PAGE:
I’m always happy to answer questions and even happier to get feedback. This is my first real attempt at a “how to” video so be gentle with me!

For those who are interested it was all filmed using a Canon EOS7D MkII and a Canon 24-70 f4L IS lens before being edited in Apple iMovie with some help from Apple Keynote.

Moody technique post from the old website

I have been cleaning up some of the behind the scenes stuff on my original dg28.com website and got side-tracked looking at some of the old technique posts (again). I really liked this one from July 2003 which was originally entitled “Choosing a Mood”. Anyway, here is the original post cut and pasted:

©Neil Turner/TSL. July 2003. English, Media Studies and Philosophy teacher in a north London comprehensive school.

©Neil Turner/TSL. July 2003. English, Media Studies and Philosophy teacher in a north London comprehensive school.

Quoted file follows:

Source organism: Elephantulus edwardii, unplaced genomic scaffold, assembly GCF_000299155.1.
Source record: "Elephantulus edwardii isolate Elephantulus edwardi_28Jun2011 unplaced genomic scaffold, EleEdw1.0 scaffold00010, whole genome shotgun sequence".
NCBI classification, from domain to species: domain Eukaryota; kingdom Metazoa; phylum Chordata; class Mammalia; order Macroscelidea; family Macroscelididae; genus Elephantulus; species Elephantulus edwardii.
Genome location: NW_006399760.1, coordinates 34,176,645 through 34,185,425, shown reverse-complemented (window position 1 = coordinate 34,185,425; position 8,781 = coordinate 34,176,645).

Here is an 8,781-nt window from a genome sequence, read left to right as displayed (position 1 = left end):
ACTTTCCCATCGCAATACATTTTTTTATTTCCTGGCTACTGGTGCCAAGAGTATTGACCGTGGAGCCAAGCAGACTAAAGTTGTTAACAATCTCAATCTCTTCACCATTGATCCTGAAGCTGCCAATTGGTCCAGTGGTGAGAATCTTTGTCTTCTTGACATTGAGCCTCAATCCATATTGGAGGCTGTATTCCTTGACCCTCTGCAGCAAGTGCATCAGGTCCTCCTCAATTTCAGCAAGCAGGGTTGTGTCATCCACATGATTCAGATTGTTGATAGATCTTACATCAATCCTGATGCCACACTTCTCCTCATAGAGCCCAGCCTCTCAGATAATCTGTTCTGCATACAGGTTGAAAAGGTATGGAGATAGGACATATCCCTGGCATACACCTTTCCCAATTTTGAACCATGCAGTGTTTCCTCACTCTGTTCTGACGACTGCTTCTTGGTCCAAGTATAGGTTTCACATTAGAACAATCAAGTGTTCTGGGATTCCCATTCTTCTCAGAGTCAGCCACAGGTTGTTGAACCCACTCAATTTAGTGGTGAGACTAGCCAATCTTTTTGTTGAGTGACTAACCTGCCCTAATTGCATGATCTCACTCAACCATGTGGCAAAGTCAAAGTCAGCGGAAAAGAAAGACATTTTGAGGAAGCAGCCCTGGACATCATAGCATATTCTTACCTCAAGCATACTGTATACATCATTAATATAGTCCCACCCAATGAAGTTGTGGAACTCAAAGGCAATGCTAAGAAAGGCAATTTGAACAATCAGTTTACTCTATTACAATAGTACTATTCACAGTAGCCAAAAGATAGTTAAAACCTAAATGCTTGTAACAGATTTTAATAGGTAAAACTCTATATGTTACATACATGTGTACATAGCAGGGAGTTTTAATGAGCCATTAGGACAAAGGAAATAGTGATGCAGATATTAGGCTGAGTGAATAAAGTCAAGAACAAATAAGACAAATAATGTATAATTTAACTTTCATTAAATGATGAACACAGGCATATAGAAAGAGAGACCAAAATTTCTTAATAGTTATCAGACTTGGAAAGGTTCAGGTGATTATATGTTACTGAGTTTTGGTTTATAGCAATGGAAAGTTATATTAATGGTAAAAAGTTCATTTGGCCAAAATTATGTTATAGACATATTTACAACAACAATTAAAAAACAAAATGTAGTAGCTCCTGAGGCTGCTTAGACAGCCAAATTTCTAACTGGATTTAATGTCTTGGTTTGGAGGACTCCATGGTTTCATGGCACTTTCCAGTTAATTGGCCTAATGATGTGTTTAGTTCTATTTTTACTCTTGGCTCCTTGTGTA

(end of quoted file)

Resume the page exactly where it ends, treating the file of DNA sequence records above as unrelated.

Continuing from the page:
Every time you take a photograph you are saying something about what is in the image. It’s impossible to avoid a frozen frame being anything other than an interpretation of that moment so it becomes a mark of a good photographer to make sure that every element of the image (composition, subject matter and light) helps to paint a consistent story. 

The mood required for every image – especially with portraits – is something that you have to consider very carefully.Some lighting guides will tell you that there is a lighting set up for each mood and that it is a simple matter of placing light A in position B and light C in position D to achieve this. I have to agree that there are some obvious starting points for many of the moods that I use, but there are many other factors that have to be taken into account when setting the scene.